Playing at the House of Mouse: Disney’s Magic Kingdom-Themed Board Games

A Visit to Walt Disney World game is a bright, colorful and does not offer a hint of the money you’ll be spending once you go through that gate.

The game when it’s set up. It’s just like being there. I guess Mickey and the gang likely get comp tickets. Or do they?

For the first time since before my first child was born in 2010, we’re going on an old-fashioned, summertime family vacation. One of my young ones is getting ready to start school and the older one is getting set to go back to school, so I figured we’d close out the long, unreasonably rainy Atlanta summer with a road trip down to the House of Mouse: Walt Disney World.

My wife and I haven’t been there since we were married in 2004 (it was our “what the heck,” last-minute honeymoon destination) and I, for one, am dreading the experience of witnessing what nine years of inflation have done to the price of bottled water in the Magic Kingdom.

Of course, making the Great American Odyssey to one of our grandest monuments to entertainment media has put me in mind of board games, and specifically Disney-themed board games that tend to be appealing primarily to Disneyana collectors and fans of some of the many properties that the company has created (or accrued) over the decades. Here are a few games about the Magic Kingdom that likely cost about as much as a pair of mouse ears once you’re in the park:

First up is a no-brainer, the A Visit to Walt Disney World game that Milton Bradley published in 1972. This is a particularly cute title because the action (such as it is) takes place on a pop-up diorama of the Magic Kingdom with colorful artwork depicting the park. The idea is that you spin-and-move your character around the park, visiting all of the attractions in a set of cards unique to each figure. There are also three monorail passes given to each player, which act as short cuts. Obviously, this is not a high-strategy game and it’s doubtful that anyone but the very young would get much mileage out of it, but it’s got fun art and production to give it a little value. I’d estimate that you might see one of these selling for $20-$30 from a knowledgeable collector—or much less from thrift or a yard sale.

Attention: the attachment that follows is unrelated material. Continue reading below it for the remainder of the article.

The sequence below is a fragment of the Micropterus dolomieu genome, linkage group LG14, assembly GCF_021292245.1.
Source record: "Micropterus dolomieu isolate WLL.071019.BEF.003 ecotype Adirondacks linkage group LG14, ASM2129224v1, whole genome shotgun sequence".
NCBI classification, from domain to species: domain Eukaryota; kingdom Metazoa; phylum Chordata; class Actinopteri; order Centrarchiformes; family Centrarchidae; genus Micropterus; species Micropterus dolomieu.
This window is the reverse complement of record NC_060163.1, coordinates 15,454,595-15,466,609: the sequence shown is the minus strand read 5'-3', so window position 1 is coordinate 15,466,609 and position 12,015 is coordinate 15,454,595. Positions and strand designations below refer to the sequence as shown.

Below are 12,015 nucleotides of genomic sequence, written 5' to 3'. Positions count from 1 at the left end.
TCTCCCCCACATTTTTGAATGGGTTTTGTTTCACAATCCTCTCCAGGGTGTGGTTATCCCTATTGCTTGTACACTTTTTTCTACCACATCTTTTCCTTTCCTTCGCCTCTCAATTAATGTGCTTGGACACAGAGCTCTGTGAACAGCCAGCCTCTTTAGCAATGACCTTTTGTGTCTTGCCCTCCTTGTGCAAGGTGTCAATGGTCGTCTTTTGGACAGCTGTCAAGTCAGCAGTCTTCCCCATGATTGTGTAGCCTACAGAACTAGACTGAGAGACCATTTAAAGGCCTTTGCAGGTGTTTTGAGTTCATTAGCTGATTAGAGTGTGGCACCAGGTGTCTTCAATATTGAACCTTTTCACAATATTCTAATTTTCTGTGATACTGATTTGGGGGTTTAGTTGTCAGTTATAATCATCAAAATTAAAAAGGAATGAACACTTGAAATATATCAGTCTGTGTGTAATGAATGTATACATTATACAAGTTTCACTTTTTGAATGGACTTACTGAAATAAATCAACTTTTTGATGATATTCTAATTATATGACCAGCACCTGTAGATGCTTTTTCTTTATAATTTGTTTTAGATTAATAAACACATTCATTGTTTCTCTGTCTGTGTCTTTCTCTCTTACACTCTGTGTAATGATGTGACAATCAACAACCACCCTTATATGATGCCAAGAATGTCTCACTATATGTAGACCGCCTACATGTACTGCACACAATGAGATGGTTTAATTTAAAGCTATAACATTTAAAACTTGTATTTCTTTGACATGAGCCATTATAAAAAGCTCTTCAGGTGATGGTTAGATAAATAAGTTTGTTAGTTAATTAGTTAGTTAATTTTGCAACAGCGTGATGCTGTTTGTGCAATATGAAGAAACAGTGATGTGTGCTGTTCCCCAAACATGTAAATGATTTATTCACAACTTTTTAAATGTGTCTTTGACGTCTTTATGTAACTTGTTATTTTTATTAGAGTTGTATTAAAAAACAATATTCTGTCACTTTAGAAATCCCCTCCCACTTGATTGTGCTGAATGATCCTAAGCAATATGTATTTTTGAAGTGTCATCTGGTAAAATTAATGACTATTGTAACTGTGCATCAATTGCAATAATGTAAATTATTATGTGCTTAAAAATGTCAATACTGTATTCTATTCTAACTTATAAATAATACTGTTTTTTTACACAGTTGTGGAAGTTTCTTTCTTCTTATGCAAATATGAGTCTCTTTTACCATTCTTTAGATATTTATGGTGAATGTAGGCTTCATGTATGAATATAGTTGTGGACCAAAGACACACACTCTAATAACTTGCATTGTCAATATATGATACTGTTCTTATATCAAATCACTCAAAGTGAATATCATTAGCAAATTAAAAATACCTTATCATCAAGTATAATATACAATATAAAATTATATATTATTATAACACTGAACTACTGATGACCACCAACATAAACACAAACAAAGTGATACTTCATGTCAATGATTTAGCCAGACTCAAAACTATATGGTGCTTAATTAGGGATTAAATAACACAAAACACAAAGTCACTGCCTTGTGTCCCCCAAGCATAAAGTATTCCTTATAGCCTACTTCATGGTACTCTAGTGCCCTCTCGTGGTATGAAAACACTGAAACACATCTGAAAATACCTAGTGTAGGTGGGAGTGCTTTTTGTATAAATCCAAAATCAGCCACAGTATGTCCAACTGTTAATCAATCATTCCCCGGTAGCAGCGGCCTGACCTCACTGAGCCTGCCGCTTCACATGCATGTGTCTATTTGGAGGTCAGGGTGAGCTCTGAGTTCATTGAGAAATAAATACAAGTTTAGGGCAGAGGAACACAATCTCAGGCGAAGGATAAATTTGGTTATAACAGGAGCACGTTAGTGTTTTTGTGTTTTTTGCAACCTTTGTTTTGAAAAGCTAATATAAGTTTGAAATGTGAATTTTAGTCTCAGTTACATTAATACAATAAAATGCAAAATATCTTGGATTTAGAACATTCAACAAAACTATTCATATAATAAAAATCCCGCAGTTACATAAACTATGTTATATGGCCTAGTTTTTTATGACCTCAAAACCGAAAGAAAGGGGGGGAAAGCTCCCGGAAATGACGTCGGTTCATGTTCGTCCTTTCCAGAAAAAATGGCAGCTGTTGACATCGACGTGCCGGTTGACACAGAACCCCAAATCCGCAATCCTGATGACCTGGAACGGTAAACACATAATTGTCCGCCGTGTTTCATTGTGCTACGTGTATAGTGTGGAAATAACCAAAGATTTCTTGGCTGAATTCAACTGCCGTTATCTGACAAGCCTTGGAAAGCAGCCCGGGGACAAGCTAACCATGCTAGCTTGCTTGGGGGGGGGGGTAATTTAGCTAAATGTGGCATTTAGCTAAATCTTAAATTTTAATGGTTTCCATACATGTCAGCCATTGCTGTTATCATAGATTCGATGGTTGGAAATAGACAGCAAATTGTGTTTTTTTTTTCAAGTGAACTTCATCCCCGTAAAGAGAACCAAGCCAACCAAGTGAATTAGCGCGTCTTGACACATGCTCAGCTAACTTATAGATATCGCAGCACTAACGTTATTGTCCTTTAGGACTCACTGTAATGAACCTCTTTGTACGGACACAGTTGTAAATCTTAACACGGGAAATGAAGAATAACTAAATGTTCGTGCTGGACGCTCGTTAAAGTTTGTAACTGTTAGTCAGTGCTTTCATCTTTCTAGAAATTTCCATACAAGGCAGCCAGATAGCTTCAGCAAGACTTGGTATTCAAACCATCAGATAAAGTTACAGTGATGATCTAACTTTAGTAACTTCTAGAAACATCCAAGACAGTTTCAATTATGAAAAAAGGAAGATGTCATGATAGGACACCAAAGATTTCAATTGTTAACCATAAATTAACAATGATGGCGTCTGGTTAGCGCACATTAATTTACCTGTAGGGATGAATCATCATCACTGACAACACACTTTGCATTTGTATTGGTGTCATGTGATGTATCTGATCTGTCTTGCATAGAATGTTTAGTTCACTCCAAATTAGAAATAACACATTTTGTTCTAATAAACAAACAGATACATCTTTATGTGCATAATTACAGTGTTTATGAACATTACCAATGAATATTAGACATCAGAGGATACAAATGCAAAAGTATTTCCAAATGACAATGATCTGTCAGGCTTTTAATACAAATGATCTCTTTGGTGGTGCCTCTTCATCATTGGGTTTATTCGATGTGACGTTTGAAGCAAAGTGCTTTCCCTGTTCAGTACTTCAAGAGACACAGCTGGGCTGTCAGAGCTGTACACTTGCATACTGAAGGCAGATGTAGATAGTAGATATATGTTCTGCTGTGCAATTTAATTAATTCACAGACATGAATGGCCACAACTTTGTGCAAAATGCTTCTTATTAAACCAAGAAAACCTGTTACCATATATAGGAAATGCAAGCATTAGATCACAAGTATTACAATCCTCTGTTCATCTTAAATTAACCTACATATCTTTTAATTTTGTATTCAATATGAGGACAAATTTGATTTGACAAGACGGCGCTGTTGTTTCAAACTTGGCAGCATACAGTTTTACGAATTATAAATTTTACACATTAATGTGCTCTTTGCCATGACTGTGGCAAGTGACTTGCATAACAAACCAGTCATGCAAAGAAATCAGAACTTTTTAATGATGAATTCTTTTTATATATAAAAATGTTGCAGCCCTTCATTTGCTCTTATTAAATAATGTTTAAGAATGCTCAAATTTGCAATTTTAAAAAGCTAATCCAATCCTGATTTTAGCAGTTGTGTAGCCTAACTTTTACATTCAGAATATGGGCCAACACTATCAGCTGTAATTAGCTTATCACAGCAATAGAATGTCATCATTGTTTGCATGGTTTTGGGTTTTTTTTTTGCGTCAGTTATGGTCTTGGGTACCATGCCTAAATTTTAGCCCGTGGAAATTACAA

After viewing your credit card statement following your trip to the Magic Kingdom, you may not want to bring the magic home with Milton Bradley’s Disney’s Magic Kingdom game.

The back of the box. This Hasbro game is basically the same game as A Visit to Walt Disney World, but with some fun Disney miniatures.

In 2004, Hasbro released Disney’s Magic Kingdom game, which is more or less an updated version of A Visit to Walt Disney World. The production isn’t quite as charming, but it’s still an attractive game with some fun Disney miniatures. The concept is more or less exactly the same, but some extra mechanics involving special dice and some card play bring it somewhat up-to-date. It’s another one that could fetch $20-$30, but since it’s barely 10 years old, it’s likely to be more common than its 1972 predecessor.

The 20,000 Leagues Under the Sea game looks great, but come on? Where is Kirk Douglas in that loony red-and-white striped shirt?

Unfortunately, the 20,000 Leagues Under the Sea ride is no more, as Capt. Nemo was replaced with little lost Nemo, the clown fish.

There are also a few really neat-looking titles based specifically on certain areas and attractions in the park. In particular, the 20,000 Leagues Under the Sea game published by Lakeside in 1975 has some awesome artwork from what is still one of Disney’s very best live-action films. It’s a gimmicky setup with a rotating board with the idea being that you have to pilot the Nautilus through waters patrolled by gunboats. Neither James Mason nor a giant squid puts in an appearance, but it looks fun. It’s a shame that this ride no longer exists in the park (it has been replaced by little lost Nemo the clown fish). Expect to spend $30-$40 on this one, notably for its action and cool concept.

I’ve often wondered if the Haunted Mansion is actually haunted by the ghosts of all the money you’ve thrown away to ride a five-minute attraction.

If you can find one of these games, you might be able to recoup some of the cash you laid out on the trip, as it currently values for more than $100.

The Haunted Mansion game is sort of the jackpot of Disney World-themed games. It was published a couple of years before 20,000 Leagues under the Sea, also by Lakeside, and it maintains a value of more than $100 today. It’s a simple race game but with a couple of rotating paths that you can use to thwart other players’ Doom Buggies from making it through the mansion. It’s a fun-looking title with a terrific pop-up façade of the mansion itself, and it’s definitely one that tickles the nostalgia-strings of anyone who’s ever loved this ride… like me. Definitely an E-ticket game.

So, with that, I’m off to Orlando. Hopefully, the kids won’t have any fun and my wife will despise the place. At the very least, I’m hoping that it’s another five or six years before we make the trek again. I’m going to need some time and lots more freelance gigs writing about board games to recover the enchanted Disney hit to my wallet!

Michael Barnes is a lifelong game player, collector and enthusiast. He has parlayed his passion for games into several successful ventures, including a retail hobby store, two popular gaming Websites, and 10 years of widely read commentary and criticism about both tabletop and video games.

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